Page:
1. I am willing (but think it should be unnecessary) to demonstrate that restrictive anti-epidemic measures have a negative effect on the economy.

    2. “John P.A. Ioannidis is professor of medicine, of epidemiology and population health, of biomedical data science, and of statistics at Stanford University and co-director of Stanford’s Meta-Research Innovation Center.”

      I think this guy’s pretty much got the bases covered in terms of his résumé.

  3. How do you diagnose death differently? Zombies?

    1. The virus causes pneumonia-like symptoms. Just assign the death to that.

      Plus many victims have underlying health problem or are old. So the death is attributed to that.

      1. In Iran perhaps those who are dumped into mass graves are assumed to have been anti-regime protesters. Obviously COVID itself is anti-regime so anybody carrying it might be.

        1. I am beginning to think Allah is anti-regime!

      2. Yes that is what Germany does. Anything but telling the truth that people died prematurely because of covid-19

    2. If someone dies, and you don’t test for the corona virus, well then you can’t report they died of the corona virus.

      If you want to report less people dying of the corona virus, then just don’t test for it.

      1. That was the Trump administration strategy clear up to last week.

    3. Thanks — I replaced “death diagnosis” with the more precise “cause-of-death diagnosis.”

  4. That’s quite a hoax.

    1. Oops! Not a hoax.

      War.

  5. Here’s a surprise—Italy loses more people to the flu each year than their neighbors:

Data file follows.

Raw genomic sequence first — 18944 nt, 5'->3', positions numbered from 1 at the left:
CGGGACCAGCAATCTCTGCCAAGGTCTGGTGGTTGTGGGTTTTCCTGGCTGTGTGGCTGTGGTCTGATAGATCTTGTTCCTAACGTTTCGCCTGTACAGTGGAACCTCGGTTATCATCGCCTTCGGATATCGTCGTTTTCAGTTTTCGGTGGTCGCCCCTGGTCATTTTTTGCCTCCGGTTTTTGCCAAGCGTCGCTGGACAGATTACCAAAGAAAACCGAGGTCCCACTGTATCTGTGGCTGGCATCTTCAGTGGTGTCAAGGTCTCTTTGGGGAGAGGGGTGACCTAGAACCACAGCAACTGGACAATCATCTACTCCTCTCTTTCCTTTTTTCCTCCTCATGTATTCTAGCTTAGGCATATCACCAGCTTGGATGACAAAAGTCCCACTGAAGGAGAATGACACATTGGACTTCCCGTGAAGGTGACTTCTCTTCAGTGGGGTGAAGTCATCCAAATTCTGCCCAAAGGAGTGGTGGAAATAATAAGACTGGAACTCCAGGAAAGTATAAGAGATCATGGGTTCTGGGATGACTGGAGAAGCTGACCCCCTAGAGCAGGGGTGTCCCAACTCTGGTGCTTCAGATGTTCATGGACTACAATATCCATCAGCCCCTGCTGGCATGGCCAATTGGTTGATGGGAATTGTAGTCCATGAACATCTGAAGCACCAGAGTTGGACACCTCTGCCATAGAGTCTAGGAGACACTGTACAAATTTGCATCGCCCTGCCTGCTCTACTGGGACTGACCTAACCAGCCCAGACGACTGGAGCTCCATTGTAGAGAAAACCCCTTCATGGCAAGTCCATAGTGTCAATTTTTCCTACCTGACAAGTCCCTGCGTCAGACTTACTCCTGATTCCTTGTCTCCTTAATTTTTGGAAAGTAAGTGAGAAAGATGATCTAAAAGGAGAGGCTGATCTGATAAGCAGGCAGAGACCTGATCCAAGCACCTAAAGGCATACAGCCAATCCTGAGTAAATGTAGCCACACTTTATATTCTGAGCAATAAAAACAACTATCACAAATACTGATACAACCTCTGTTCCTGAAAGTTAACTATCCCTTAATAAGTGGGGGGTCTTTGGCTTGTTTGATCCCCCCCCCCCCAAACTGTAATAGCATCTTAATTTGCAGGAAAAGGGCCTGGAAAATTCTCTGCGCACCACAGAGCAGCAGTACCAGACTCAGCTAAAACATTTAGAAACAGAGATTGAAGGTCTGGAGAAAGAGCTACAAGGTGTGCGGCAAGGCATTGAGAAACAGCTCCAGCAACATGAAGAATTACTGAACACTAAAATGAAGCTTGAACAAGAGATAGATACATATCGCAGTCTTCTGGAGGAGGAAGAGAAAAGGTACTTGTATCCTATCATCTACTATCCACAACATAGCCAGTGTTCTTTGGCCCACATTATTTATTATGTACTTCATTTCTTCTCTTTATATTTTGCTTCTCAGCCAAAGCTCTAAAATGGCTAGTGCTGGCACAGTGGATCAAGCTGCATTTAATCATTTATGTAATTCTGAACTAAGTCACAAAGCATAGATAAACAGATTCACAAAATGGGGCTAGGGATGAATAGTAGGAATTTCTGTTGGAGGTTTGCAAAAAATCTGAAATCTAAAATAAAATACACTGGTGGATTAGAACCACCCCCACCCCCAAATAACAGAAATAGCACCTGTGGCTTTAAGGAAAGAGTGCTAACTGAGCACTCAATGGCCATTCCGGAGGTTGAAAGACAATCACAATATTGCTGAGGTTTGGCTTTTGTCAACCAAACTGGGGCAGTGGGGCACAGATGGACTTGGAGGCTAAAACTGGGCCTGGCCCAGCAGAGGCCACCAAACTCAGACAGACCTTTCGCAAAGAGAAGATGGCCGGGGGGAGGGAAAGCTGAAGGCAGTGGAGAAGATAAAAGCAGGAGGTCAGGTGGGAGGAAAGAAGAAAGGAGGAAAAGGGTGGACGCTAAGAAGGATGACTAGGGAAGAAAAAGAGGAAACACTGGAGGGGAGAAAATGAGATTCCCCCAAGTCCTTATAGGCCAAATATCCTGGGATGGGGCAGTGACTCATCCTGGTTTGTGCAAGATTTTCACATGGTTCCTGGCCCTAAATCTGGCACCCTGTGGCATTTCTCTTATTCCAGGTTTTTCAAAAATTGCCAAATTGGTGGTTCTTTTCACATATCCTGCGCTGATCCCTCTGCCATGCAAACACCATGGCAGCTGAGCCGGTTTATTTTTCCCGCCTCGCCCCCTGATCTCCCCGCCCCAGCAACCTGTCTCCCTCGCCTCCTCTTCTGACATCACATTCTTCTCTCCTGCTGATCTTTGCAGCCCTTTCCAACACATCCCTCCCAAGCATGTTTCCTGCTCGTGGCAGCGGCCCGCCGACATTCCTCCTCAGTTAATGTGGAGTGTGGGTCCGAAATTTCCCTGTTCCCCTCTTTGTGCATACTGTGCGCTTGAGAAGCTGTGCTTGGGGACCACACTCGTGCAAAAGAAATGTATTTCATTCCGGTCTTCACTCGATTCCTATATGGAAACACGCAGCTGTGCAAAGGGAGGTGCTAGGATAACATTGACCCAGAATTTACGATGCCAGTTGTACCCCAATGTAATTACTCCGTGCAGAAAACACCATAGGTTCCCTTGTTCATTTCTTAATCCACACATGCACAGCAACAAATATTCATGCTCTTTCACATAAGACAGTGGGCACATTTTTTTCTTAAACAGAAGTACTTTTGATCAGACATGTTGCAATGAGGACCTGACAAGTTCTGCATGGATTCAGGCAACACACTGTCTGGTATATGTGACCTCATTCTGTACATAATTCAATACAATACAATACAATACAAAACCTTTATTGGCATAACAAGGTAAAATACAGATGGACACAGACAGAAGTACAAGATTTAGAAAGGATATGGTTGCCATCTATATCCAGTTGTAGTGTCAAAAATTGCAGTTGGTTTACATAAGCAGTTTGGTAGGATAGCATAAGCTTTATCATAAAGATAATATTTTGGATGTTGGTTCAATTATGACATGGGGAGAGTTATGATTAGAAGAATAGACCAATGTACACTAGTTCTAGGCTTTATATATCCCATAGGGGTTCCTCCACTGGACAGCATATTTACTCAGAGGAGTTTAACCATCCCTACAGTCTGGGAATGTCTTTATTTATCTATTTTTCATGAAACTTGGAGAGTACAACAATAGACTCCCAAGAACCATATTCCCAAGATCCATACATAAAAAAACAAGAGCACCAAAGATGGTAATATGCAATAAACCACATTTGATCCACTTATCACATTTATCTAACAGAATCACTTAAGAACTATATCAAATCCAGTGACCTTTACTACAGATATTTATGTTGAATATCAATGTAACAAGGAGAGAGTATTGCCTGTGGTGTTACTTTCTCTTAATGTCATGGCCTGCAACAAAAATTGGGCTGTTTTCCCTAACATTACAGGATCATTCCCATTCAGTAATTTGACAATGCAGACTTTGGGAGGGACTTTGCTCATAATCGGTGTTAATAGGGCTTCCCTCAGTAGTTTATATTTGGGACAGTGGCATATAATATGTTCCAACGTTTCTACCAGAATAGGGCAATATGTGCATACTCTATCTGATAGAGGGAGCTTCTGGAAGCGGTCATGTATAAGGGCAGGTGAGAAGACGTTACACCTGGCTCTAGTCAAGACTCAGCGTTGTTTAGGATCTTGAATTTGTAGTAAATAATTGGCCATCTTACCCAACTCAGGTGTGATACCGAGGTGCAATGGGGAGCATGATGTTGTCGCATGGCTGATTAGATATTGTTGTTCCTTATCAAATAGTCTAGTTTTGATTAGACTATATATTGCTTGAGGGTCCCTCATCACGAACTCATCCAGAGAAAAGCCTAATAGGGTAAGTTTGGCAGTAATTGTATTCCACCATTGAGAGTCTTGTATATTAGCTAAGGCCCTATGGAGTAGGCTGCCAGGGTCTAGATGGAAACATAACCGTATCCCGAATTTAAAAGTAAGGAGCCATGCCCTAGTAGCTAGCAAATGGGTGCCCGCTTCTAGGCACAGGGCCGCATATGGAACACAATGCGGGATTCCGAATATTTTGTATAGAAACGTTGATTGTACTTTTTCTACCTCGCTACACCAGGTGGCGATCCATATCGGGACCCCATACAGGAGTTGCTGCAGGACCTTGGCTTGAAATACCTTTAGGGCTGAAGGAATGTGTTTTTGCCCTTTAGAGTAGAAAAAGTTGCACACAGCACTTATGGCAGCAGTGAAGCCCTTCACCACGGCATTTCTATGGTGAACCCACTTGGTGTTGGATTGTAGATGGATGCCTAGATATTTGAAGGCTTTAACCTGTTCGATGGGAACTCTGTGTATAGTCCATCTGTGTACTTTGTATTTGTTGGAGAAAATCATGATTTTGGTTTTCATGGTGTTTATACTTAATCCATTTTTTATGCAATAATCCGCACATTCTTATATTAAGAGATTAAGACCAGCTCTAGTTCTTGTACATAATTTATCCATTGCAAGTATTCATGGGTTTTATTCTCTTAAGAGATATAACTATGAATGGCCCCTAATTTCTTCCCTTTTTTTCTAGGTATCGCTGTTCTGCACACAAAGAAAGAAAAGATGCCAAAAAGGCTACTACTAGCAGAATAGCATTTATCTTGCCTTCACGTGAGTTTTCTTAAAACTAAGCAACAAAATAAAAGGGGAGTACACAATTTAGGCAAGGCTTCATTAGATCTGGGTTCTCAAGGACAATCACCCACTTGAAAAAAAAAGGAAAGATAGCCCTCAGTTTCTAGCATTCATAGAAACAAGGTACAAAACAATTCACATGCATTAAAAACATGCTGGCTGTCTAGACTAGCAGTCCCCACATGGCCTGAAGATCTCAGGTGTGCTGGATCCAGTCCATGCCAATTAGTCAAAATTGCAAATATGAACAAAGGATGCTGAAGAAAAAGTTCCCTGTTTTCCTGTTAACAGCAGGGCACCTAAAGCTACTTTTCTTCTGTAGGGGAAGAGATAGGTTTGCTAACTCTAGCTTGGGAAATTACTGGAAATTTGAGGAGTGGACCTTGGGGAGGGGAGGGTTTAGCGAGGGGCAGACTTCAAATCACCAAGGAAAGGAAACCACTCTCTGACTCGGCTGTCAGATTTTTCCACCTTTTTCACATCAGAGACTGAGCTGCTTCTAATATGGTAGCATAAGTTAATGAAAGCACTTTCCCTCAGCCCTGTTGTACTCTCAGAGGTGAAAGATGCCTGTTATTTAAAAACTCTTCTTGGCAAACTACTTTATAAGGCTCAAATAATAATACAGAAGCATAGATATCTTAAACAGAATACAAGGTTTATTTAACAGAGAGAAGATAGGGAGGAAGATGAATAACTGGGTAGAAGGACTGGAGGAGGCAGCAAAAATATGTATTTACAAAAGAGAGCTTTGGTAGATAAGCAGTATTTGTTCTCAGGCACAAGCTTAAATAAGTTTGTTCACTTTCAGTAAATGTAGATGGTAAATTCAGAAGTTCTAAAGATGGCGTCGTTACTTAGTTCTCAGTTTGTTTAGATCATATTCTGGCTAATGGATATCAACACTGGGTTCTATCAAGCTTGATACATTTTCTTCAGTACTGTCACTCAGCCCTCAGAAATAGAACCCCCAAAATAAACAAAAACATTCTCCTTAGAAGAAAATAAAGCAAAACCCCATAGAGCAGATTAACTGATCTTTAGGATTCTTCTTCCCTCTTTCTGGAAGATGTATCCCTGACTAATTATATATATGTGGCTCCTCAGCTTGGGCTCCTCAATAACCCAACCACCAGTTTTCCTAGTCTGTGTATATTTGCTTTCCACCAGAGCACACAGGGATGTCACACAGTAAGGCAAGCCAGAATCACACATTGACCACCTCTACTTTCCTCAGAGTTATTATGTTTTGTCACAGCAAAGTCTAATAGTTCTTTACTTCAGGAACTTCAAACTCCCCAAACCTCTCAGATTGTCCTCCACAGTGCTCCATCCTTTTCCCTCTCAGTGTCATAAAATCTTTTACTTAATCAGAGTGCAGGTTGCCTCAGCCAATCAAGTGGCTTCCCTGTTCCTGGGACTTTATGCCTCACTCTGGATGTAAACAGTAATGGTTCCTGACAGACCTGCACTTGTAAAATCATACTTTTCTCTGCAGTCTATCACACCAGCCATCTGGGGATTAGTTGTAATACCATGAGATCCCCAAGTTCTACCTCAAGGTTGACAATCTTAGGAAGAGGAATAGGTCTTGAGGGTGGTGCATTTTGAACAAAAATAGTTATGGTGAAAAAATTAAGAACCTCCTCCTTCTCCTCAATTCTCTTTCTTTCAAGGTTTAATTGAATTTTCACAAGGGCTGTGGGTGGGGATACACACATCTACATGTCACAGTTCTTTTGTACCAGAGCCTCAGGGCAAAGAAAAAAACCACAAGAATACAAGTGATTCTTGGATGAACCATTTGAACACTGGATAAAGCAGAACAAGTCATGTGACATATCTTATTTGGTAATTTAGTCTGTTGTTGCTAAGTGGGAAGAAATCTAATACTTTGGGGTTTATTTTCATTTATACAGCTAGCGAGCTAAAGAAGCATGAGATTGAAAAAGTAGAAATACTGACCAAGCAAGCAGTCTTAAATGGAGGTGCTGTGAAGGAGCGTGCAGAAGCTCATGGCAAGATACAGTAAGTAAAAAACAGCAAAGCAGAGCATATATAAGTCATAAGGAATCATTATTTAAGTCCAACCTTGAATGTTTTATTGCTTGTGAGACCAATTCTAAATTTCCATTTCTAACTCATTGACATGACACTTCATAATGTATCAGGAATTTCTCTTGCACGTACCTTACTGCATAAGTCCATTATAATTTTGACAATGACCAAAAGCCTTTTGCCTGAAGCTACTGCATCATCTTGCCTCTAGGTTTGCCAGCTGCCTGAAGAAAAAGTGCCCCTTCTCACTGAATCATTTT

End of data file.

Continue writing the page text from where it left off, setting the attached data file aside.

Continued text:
https://www.ijidonline.com/article/S1201-9712(19)30328-5/abstract

  6. Italians also have a ton of old people and the few children they do have tend to be of the grownup variety that still live with mamma e papa. Its really sad to see a society that can produce some pretty attractive women wither on the vine due to ‘modern’ ideas about family and gender and economic factors.

    1. If only there was a financial incentive for modern people to have children.

  7. It is way to early to believe any statistics are accurate. We will have to wait this out, and determine the statistics later. Proviso, “figures don’t lie, but liars figure”.

  8. Well, the reason Italy has so many cases is due to the large numbers of Chinese migrant workers that work in Italy.
    It’s high time the rest of the world forces China to do something about their hygiene and treatment of animals.
    That’s where every pandemic disease originates along with every new flu strain.

    1. “It’s high time the rest of the world forces China to do something about their hygiene and treatment of animals.”

      “Often libertarian”

      1. Because whether someone appears to fit your understanding of what “often” and “Libertarian” mean is certainly more important that stopping terrible social practices which have now resulted in at least TWO pandemics in the last 20 years.

        Get over yourself, clown.

        1. I’m not sure we know this is the but-for cause.

          And industrialization is the best way to ensure better sanitation, absent annexing the country. But I’m not sure we want to help the industrialization of our main global competitor.

          Anyhow, I hope those saying we’re overreacting are correct. I’m just pretty sure they’re wrong.

  9. Partly off topic for this thread, but it is still coronavirus related…

    Will life insurers be able to wiggle off the hook for pandemic related deaths? Is pandemic going to get swept in with the natural disaster exclusion clauses that might appear within insurance contracts.

    Began pondering this as my University has exempted docs 60+ from direct COVID related patient care, and I realized I am now the oldest front line physician in my group (therefore presumptive highest risk of those still on the front-lines). Ouch.

    1. Of course we don’t expect the cases to continue to grow exponentially. The question is how quickly we get to an inflection with versus without forced government intervention. We, including Epstein, don’t know that answer.

  10. It is in no way a ‘smackdown’

    he raises questions but with few answers, posits beliefs with no backup
    Yes he raises questions, some interesting ones

    I am not listening first to a dweeb who makes a living doubting gov’t
    I am listening first to the people who study disease for a living